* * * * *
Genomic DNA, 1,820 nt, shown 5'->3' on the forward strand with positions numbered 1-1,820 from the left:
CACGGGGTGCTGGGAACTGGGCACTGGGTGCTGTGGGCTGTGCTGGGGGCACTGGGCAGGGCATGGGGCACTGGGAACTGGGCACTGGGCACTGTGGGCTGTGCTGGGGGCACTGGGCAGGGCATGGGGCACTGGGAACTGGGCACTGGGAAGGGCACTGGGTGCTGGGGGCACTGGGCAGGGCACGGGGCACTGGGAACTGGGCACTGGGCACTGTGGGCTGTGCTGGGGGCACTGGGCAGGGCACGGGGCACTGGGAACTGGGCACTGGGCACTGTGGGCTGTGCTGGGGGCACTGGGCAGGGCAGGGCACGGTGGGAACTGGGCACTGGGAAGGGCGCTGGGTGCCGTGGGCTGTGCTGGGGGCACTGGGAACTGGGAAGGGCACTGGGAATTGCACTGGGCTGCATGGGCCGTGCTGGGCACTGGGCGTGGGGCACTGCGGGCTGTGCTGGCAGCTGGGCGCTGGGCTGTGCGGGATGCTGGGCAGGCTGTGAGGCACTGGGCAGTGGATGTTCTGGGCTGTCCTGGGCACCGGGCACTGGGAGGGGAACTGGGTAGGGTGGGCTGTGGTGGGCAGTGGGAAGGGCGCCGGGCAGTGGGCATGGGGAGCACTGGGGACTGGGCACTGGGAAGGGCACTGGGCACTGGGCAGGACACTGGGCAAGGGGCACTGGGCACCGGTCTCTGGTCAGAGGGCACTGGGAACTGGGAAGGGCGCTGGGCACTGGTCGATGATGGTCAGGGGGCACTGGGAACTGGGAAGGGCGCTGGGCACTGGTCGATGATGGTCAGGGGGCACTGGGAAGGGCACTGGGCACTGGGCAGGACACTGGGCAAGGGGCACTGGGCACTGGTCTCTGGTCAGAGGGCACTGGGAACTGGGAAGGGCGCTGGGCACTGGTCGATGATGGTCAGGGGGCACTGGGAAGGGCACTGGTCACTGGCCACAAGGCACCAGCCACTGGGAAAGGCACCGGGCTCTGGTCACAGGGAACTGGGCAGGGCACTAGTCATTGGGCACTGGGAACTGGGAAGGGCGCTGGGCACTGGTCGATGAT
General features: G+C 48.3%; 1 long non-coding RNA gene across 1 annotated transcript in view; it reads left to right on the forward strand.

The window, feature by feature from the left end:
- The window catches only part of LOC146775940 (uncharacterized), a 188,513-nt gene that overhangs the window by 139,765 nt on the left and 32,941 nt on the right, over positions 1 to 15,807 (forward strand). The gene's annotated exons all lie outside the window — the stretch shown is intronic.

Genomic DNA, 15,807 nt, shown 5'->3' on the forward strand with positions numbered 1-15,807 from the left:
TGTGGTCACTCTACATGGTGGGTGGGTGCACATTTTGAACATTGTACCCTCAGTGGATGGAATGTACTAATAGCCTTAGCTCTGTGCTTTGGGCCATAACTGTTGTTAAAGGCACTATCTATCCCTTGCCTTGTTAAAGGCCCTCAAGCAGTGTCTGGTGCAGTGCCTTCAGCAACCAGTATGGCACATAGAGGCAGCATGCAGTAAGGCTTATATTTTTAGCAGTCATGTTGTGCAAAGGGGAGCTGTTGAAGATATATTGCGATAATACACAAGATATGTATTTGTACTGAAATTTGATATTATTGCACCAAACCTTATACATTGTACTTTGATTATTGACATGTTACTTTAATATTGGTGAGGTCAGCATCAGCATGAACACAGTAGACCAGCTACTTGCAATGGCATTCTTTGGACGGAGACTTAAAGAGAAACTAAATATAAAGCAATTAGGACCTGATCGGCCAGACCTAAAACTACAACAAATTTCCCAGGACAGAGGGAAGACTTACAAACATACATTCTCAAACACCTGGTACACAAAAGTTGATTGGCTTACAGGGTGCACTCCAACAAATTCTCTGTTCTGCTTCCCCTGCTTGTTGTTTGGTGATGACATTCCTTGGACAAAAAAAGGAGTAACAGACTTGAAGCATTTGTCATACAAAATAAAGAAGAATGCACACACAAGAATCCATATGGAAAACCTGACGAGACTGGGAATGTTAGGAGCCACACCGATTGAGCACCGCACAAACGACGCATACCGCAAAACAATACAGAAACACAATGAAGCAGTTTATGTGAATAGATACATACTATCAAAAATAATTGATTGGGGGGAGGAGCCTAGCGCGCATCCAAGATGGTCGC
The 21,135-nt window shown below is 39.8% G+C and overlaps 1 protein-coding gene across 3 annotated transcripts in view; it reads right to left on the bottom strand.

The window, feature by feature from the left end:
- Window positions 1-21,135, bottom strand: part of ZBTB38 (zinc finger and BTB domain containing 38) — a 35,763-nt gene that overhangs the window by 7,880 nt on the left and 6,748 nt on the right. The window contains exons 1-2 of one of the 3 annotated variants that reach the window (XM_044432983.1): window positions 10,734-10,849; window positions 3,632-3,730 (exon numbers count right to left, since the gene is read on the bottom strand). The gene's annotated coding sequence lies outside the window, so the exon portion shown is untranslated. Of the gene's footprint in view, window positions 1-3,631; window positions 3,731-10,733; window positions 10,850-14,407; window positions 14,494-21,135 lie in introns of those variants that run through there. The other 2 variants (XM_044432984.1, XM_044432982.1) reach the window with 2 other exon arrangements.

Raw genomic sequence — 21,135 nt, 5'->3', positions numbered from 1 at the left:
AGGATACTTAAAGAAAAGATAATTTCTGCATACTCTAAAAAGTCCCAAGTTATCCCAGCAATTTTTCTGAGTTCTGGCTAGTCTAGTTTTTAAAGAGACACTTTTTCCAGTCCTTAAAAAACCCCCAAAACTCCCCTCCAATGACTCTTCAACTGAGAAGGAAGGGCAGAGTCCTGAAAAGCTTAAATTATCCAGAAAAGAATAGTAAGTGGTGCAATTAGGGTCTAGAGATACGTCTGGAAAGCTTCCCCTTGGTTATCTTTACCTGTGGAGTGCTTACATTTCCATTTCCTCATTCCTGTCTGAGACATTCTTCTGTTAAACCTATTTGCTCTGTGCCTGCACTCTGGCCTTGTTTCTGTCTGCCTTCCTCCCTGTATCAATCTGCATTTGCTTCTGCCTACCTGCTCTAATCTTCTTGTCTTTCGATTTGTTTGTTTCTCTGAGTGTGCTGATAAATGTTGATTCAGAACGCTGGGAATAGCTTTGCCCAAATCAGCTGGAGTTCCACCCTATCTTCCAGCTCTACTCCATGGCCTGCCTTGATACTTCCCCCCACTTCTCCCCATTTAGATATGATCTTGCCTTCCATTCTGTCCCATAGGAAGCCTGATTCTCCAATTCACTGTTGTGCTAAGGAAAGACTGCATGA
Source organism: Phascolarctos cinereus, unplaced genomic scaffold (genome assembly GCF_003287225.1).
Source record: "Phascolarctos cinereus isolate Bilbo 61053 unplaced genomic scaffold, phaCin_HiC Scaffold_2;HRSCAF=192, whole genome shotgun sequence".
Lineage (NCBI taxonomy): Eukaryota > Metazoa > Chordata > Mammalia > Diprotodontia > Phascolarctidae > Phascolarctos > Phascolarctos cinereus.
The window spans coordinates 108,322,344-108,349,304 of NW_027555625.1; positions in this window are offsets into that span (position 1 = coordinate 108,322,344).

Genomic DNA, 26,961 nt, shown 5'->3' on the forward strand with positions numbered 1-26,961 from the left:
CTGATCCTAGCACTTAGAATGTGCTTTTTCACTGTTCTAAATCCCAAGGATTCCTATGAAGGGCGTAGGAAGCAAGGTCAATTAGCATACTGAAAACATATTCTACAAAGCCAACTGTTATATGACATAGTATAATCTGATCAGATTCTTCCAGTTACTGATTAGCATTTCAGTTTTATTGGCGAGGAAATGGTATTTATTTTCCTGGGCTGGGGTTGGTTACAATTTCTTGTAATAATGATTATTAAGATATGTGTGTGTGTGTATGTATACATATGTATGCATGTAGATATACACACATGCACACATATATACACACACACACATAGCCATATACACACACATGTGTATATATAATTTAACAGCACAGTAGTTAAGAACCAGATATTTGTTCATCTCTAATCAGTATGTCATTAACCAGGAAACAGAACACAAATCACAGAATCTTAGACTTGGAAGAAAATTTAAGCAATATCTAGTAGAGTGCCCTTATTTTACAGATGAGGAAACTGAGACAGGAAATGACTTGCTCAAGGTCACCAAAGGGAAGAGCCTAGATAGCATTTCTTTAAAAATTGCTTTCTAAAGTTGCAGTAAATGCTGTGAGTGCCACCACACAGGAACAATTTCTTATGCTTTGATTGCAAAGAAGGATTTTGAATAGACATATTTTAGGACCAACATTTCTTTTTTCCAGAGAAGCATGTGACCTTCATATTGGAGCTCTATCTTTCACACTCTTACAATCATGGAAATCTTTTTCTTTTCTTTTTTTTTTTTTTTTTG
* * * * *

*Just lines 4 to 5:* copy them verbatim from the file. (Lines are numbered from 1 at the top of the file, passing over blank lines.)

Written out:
The window, feature by feature from the left end:
- The window catches only part of LOC146775940 (uncharacterized), a 188,513-nt gene that overhangs the window by 139,765 nt on the left and 32,941 nt on the right, over positions 1 to 15,807 (forward strand). The gene's annotated exons all lie outside the window — the stretch shown is intronic.